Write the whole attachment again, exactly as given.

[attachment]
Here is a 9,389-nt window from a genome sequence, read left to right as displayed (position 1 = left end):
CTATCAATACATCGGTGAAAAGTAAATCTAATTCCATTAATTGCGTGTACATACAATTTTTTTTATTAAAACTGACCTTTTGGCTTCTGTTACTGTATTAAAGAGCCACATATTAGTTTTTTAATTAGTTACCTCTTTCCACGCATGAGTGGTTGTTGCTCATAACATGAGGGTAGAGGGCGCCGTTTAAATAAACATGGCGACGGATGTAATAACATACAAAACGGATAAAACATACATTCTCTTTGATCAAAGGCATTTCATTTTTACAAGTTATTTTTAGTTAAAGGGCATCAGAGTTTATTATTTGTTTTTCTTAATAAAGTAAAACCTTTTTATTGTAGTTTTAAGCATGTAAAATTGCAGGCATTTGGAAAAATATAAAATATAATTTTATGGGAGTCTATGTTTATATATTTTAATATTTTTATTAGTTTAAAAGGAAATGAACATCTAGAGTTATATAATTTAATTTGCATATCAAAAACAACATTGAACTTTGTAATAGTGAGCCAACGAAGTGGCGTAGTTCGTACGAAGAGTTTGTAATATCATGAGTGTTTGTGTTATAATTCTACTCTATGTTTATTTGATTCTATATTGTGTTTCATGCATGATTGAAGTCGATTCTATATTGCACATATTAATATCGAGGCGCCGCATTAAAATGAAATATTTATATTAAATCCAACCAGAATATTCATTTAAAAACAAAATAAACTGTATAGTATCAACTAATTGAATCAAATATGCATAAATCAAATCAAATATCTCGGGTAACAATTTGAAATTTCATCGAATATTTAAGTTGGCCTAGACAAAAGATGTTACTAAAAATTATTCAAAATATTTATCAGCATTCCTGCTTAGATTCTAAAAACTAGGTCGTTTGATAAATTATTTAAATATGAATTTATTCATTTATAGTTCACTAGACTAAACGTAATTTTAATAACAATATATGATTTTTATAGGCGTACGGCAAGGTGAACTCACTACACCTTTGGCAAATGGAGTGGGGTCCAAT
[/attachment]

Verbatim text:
Here is a 9,389-nt window from a genome sequence, read left to right as displayed (position 1 = left end):
CTATCAATACATCGGTGAAAAGTAAATCTAATTCCATTAATTGCGTGTACATACAATTTTTTTTATTAAAACTGACCTTTTGGCTTCTGTTACTGTATTAAAGAGCCACATATTAGTTTTTTAATTAGTTACCTCTTTCCACGCATGAGTGGTTGTTGCTCATAACATGAGGGTAGAGGGCGCCGTTTAAATAAACATGGCGACGGATGTAATAACATACAAAACGGATAAAACATACATTCTCTTTGATCAAAGGCATTTCATTTTTACAAGTTATTTTTAGTTAAAGGGCATCAGAGTTTATTATTTGTTTTTCTTAATAAAGTAAAACCTTTTTATTGTAGTTTTAAGCATGTAAAATTGCAGGCATTTGGAAAAATATAAAATATAATTTTATGGGAGTCTATGTTTATATATTTTAATATTTTTATTAGTTTAAAAGGAAATGAACATCTAGAGTTATATAATTTAATTTGCATATCAAAAACAACATTGAACTTTGTAATAGTGAGCCAACGAAGTGGCGTAGTTCGTACGAAGAGTTTGTAATATCATGAGTGTTTGTGTTATAATTCTACTCTATGTTTATTTGATTCTATATTGTGTTTCATGCATGATTGAAGTCGATTCTATATTGCACATATTAATATCGAGGCGCCGCATTAAAATGAAATATTTATATTAAATCCAACCAGAATATTCATTTAAAAACAAAATAAACTGTATAGTATCAACTAATTGAATCAAATATGCATAAATCAAATCAAATATCTCGGGTAACAATTTGAAATTTCATCGAATATTTAAGTTGGCCTAGACAAAAGATGTTACTAAAAATTATTCAAAATATTTATCAGCATTCCTGCTTAGATTCTAAAAACTAGGTCGTTTGATAAATTATTTAAATATGAATTTATTCATTTATAGTTCACTAGACTAAACGTAATTTTAATAACAATATATGATTTTTATAGGCGTACGGCAAGGTGAACTCACTACACCTTTGGCAAATGGAGTGGGGTCCAAT